This morning, the Governor of the Reserve Bank of Australia, Glenn Stevens, addressed the House of Representatives Standing Committee on Economics with a simple message – things are not as bad as you think.
In a wide-ranging address, he claimed China’s boom was still continuing, Australia still had room to cut interest rates and respond to the downturn, and our economy is fundamentally strong.
“There is no reason for any downturn to be a deep one,” Stevens said.
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Here are five of Glenn’s reasons to be cheerful:
- It’s going to be tough for a year, but our long-term prospects are good
“There are reasonable grounds at this stage to think that the Australian economy will come through this very difficult episode – certainly not unscathed, but well placed to benefit from a renewed expansion. Things will be difficult over the next year. But as I have said before, the long-run prospects for Australia have not deteriorated by as much as we may all be feeling just now.”
- China‘s boom is not over yet
“China’s emergence, for example, has not finished. It has years to run and Australia will benefit from it. There are some tentative indications of a turn for the better in China in some of the most recent data, though it is too soon to know yet whether this will continue.”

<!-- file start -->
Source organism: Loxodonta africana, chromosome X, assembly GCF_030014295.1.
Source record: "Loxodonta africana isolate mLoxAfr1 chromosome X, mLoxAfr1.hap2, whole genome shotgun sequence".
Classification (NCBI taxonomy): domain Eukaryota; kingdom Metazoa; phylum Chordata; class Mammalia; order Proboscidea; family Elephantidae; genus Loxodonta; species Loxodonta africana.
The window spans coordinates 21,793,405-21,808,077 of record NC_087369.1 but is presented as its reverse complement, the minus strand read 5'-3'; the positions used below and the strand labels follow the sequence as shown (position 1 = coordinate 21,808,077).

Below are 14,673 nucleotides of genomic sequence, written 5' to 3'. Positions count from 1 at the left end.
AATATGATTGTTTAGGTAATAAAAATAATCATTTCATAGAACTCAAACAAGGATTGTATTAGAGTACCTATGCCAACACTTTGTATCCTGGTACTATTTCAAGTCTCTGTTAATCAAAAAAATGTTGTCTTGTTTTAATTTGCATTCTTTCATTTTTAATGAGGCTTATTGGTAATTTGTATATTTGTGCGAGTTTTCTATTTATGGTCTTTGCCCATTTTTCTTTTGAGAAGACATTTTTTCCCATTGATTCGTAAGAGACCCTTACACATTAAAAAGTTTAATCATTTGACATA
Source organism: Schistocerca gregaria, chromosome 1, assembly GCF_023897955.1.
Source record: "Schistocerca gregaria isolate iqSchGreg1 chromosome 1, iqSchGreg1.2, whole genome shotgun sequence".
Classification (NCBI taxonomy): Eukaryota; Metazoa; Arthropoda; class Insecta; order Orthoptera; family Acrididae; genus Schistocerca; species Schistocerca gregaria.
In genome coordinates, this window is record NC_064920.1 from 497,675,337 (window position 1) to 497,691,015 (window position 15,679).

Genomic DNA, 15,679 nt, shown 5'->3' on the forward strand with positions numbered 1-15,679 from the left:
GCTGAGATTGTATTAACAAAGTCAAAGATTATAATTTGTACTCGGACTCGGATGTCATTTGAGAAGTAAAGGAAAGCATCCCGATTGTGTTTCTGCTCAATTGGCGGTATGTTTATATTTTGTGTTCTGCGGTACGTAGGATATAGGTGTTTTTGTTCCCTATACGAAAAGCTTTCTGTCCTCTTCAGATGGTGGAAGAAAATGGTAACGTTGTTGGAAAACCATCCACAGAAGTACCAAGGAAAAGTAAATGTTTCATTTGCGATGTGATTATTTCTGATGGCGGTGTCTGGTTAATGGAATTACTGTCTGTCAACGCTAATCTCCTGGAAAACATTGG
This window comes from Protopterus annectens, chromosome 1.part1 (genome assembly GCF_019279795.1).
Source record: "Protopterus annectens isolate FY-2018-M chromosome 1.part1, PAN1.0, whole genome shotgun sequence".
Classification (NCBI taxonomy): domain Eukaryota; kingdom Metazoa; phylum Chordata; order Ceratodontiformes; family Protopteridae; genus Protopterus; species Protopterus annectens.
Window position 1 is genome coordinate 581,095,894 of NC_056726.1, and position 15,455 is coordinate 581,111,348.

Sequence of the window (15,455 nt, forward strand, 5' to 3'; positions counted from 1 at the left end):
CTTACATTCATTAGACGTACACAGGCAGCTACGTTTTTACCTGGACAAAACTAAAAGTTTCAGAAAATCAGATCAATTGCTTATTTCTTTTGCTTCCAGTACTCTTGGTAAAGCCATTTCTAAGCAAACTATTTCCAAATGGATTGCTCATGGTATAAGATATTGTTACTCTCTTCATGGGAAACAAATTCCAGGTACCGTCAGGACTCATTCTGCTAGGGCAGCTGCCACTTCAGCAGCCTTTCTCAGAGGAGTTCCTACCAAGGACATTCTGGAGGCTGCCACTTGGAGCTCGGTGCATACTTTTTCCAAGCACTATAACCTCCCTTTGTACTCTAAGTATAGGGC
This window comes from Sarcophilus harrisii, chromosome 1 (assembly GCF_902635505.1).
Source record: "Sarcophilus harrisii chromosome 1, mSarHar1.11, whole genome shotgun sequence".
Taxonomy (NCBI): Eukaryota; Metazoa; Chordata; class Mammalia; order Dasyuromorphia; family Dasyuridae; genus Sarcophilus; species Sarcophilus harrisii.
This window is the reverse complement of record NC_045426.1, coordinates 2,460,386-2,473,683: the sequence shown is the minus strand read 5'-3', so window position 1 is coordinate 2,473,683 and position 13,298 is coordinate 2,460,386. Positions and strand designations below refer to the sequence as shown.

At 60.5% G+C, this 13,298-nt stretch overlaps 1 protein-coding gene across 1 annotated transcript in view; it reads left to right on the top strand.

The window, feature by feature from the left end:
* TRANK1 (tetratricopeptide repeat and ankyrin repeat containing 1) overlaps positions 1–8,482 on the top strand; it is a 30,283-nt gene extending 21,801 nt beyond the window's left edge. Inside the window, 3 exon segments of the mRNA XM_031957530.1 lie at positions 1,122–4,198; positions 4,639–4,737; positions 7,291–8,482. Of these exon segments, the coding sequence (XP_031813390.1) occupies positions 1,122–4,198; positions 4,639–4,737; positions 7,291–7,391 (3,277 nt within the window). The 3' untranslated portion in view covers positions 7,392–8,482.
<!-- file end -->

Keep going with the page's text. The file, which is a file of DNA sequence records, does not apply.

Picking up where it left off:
- We’ve still got room to cut interest rates
“If there is a need to use more interest rate stimulus, and if that’s prudent, then we can. We have scope to do more if more is needed… I’d rather not pick a number as the resting point… it is not my present expectation that we would find ourselves at nothing, put it that way.”
- We are nimble enough to respond to the crisis
“We should not lose sight of that or other positives. We can have confidence in our long-run future and in our demonstrated ability to adapt to changing circumstances. If we retain that, there is no reason for any downturn to be a deep one.”
- Our economy is fundamentally in good shape
“We have claimed all along that Australia was better positioned than many countries to ride out the international difficulties
“Credit standards do seem to have tightened further over recent months and banks are seeing the inevitable increase in bad debts as the economy slows. But our major financial institutions are still in a strong condition, have access to debt and equity markets, are still earning good profits, and are in a position to lend for sound proposals.
“Our housing sector is not overbuilt; instead there is considerable pent-up demand, and affordability is improving quickly. Most of the corporate sector is not over-geared. Going into this episode, the scope to use macroeconomic stimulus was bigger than for most countries – and that scope is being used.”
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